It’s tempting to think that such physical ease must be a gift unfairly dispensed by God, and to wonder why it was bestowed on a pudding-faced young Ulsterman who trots across the golf course like a shaggy puppy. Surely it can’t be learned. Actually, it can. True story. McIlroy was 4 years old when his father Gerry took him to the Holywood golf club in the suburbs of Belfast and turned him over to an assistant club pro named Michael Bannon, who, unlike some video-toting, nonsense-spouting charlatans, believes that when it comes to golf simpler is better. Bannon gave McIlroy a lesson in the proper grip, and told him to practice by holding it the right way for several minutes every day. McIlroy was such an earnest student he took the club to bed with him, and slept with it gripped correctly in his sticky little hands.
We don’t know yet whether McIlroy is going to fulfill his immense promise in the U.S. Open at Congressional, whether he can endure the spine-caving pressure of trying to win his first major championship at the age of only 22. What we do know, what can be said with absolute certainty, is that he has the best swing anyone has seen in generations, a pure and effortless dynamic that has made mincemeat out of Congressional and the record book for two rounds, and which should change the way the game is taught. “It’s the best swing in golf,” says NBC’s tough critic, Johnny Miller.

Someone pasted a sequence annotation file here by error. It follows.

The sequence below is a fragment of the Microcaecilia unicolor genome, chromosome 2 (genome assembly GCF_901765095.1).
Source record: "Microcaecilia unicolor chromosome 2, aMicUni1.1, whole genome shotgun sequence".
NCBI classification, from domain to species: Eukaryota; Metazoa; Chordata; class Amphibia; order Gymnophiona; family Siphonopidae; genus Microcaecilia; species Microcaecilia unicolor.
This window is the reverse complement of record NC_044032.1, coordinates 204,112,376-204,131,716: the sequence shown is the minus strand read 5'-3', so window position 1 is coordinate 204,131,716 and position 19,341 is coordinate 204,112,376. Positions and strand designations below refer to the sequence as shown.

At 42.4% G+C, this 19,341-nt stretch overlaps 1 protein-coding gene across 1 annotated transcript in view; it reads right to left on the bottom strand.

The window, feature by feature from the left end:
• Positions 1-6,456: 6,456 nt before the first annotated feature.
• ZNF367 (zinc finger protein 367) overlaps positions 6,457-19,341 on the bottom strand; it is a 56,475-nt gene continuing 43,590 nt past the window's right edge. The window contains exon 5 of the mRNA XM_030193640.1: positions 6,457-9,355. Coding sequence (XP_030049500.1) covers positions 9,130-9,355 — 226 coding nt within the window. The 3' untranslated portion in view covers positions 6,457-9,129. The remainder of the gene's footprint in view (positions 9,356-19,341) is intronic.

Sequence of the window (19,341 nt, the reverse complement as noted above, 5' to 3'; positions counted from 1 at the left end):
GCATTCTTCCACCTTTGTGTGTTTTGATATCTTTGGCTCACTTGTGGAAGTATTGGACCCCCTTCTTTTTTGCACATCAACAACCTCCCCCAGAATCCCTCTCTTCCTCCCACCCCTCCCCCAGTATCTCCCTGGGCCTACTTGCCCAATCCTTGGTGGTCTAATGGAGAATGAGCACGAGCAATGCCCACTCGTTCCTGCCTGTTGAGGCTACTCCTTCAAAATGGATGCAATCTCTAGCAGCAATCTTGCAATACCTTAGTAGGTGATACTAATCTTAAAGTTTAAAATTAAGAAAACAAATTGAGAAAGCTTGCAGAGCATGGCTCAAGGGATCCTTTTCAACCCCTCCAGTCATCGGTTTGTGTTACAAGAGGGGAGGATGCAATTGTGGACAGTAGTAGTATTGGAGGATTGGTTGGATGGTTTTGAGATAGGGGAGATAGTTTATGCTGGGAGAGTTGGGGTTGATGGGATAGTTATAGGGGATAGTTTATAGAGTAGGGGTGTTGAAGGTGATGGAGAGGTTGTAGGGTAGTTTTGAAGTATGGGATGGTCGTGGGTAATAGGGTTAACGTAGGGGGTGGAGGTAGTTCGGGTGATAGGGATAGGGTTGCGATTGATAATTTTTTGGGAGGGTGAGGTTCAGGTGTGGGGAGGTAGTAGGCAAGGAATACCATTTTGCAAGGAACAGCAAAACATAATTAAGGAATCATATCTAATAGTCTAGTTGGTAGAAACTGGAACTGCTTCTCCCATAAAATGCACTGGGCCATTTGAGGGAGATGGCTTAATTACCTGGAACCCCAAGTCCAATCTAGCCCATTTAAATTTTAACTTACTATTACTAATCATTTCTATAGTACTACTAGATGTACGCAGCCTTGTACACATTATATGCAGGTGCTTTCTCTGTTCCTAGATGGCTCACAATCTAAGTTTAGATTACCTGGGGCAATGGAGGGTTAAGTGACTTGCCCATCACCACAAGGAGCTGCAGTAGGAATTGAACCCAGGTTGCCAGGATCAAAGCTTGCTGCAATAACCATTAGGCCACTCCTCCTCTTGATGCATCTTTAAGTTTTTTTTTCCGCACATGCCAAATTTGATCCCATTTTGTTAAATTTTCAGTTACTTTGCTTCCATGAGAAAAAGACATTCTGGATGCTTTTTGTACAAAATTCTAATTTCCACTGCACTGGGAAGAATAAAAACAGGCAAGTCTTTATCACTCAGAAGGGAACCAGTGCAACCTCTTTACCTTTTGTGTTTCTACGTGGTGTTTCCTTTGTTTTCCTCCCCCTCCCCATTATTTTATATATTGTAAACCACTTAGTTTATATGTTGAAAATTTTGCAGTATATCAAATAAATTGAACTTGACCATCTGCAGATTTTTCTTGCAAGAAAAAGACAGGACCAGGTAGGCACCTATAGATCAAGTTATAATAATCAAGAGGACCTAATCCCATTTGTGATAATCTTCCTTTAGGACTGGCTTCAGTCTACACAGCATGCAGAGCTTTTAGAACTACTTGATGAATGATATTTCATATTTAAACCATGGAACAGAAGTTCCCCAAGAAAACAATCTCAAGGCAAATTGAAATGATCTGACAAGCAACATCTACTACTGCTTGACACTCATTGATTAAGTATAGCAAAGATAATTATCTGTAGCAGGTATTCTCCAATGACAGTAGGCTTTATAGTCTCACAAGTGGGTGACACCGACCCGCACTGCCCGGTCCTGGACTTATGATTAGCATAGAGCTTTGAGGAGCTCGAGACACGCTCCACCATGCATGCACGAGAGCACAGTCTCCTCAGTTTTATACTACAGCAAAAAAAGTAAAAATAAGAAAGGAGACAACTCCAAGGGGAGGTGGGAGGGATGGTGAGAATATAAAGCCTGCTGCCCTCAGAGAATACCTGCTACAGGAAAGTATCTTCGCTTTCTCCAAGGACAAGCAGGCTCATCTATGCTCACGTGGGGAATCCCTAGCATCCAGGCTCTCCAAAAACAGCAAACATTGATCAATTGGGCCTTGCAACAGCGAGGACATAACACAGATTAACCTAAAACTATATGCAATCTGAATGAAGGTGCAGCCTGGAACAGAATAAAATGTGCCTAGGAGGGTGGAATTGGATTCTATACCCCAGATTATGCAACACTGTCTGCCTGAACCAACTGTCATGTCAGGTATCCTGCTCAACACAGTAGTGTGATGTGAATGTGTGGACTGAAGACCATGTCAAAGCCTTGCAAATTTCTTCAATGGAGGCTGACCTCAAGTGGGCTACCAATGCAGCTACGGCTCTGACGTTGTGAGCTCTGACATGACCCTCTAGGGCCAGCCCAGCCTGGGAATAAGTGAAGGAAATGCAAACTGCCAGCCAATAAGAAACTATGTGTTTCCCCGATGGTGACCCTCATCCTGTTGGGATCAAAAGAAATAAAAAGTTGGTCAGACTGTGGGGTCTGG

Try to unpack McIlroy’s swing, technically. You can’t. That’s because it’s all one piece. The secret to it is simplicity: He doesn’t indulge in the continual tedious breakdowns of his motion that other players do, second-guessing his swing planes and accelerations and points of contacts and ball flights. McIlroy has only had one teacher, Bannon, and they finished working on his swing when he was 14. “His mind isn’t cluttered up with technical garbage and psychological babble,” observes the Golf Channel’s Brandel Chamblee.
Not long ago, McIlroy deconstructed his process for Golf Digest. “I like to swing with no fear,” he said. “I’m a grip it and rip it guy. . . . Over the ball, I think about nothing other than the target. I don’t focus on technique. But, under pressure, I do use one simple swing thought: I pick a spot a foot in front of the ball and hit over it — hard. That takes my mind off the outcome of the shot and keeps me in the process.”
Bannon taught McIlroy with a six-step method — available online in DVD form — that emphasized an impeccable grip, setup and posture. They haven’t tampered with him since. That simplicity gave McIlroy control and confidence. “It became just like automatic to him, like eating your dinner with a knife and fork,” Bannon told the Belfast Telegraph. “Rory’s club in his hand was just like that.”